• Executive Files of the Director of Central Intelligence
      • Job 80–B01086A
    • Files of the Director of Central Intelligence’s Special Assistant on Vietnam Affairs
      • Job 80–R01720R
    • National Intelligence Council (NIC) Files
      • Jobs 78–T02095R and 79–R01012A
  • Library of Congress, Washington, DC
    • Papers of Henry A. Kissinger
      • Chronological File
      • Geopolitical File
      • Memoranda of Conversations
      • Memoranda to the President
      • Miscellany, Records of Schedule
      • National Security Council, 1969-1976; Committees and Panels
      • Telephone Records: Telephone Conversations
  • National Security Council
    • Nixon Administration Intelligence Files
  • Washington National Records Center, Suitland, Maryland
    • FRC 330, Records of the Office of the Secretary of Defense
    • 76–0067/76–0076
      • Secret and Top Secret subject decimal files of the Office of the Secretary of Defense, Under Secretary of Defense, and their assistants, 1970
    • 76–0197/76–0207
      • Secret and Top Secret subject decimal files of the Office of the Secretary of Defense, Under Secretary of Defense, and their assistants, 1971
    • 74–083
      • Secret subject decimal files of the Office of the Assistant Secretary of Defense for International Affairs, 1971
    • 74–0142
      • Minutes of Secretary of Defense Melvin Laird’s morning staff meetings, 1969–1972
  • Gerald R. Ford Presidential Library, Ann Arbor, Michigan
    • Melvin Laird Papers: Cambodia; POW–MIA; Vietnam
[Page XIX]

Published Sources

  • Bui Diem and David Chanoff. In the Jaws of History. Boston: Houghton Mifflin, 1987.
  • Colby, William. Lost Victory: A Firsthand Account of America’s Sixteen-Year Involvement in Vietnam. Chicago: Contemporary Books, 1989.
  • Congressional Quarterly. Congress and the Nation, Vol. III, 1969–1972. Washington: Congressional Quarterly Service, 1973.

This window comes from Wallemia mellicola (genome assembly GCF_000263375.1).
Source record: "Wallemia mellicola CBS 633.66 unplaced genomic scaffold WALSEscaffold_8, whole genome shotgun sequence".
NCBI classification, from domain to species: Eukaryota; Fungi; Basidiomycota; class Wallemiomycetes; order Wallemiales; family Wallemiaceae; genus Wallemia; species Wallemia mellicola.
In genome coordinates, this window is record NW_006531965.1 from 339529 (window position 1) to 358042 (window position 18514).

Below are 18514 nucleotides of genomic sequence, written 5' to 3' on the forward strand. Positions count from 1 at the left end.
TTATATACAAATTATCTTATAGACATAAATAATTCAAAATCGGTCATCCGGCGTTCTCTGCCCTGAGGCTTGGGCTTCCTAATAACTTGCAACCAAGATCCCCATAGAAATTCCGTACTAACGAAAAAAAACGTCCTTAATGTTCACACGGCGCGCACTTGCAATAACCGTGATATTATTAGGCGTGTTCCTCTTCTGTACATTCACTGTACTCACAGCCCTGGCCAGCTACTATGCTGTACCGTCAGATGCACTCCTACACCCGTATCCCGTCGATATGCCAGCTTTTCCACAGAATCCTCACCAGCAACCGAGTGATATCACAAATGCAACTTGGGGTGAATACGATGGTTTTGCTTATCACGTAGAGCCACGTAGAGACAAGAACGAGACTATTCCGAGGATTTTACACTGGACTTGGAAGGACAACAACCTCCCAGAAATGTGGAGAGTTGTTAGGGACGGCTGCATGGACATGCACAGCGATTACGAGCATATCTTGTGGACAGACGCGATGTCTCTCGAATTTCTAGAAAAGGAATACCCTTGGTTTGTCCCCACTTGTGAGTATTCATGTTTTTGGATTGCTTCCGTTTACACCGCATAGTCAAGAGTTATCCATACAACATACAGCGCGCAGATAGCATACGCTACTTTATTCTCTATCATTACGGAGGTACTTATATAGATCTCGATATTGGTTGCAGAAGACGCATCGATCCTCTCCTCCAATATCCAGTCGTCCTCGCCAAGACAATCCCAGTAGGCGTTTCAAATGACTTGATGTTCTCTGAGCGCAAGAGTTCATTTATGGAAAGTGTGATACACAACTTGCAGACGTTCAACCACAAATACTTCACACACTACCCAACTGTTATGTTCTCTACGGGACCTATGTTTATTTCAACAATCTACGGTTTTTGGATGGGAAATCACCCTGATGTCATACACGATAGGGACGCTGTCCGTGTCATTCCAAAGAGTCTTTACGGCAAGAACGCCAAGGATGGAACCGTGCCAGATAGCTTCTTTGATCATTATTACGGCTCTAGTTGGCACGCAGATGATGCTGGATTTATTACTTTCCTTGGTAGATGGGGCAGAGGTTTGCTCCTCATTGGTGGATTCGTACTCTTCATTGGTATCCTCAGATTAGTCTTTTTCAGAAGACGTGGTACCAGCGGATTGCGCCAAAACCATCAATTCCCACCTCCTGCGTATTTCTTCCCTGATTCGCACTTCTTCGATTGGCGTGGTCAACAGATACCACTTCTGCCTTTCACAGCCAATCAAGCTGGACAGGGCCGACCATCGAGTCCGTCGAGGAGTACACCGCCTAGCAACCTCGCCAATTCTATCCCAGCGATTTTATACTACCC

• Council on Foreign Relations. Documents on American Foreign Relations, 1969–1972. New York: New York University Press, 1972.
  • Haldeman, H.R. The Haldeman Diaries: Inside the Nixon White House: Multimedia Edition.
  • Haldeman, H.R. The Haldeman Diaries: Inside the Nixon White House. New York: G.P. Putnam’s Sons, 1994.
  • Hannah, Norman B. The Key to Failure: Laos and the Vietnam War. Boston and London: Madison Books, 1987.
  • Helms, Richard, and William Hood. A Look Over My Shoulder: A Life in the Central Intelligence Agency. New York: Random House, 2003.
  • Historical Division, Joint Secretariat, Joint Chiefs of Staff. The History of the Joint Chiefs of Staff: The Joint Chiefs and the War in Vietnam, 1971–1973.
  • Kissinger, Henry A. White House Years. Boston: Little, Brown, 1979.
  • National Intelligence Council. Estimative Products on Vietnam, 1948–1975. Washington: Government Printing Office, 2005.
  • Nguyen Cao Ky. Twenty Years and Twenty Days. New York: Steinhard Day, 1978.
  • Nixon, Richard. RN: The Memoirs of Richard Nixon. New York: Grosset and Dunlop, 1978.
  • Pike, Douglas, ed. The Bunker Papers: Reports to the President From Vietnam, 1967–1973. Berkeley, California: University of California Press, 1990.
  • United States. Department of State. Bulletin, 1970–1971.
  • United States. National Archives and Records Administration. Public Papers of the Presidents of the United States: Richard Nixon, 1970, 1971, and 1972. Washington: Government Printing Office, 1970, 1971.
  • Walters, Vernon. Silent Missions. New York: Doubleday, 1978.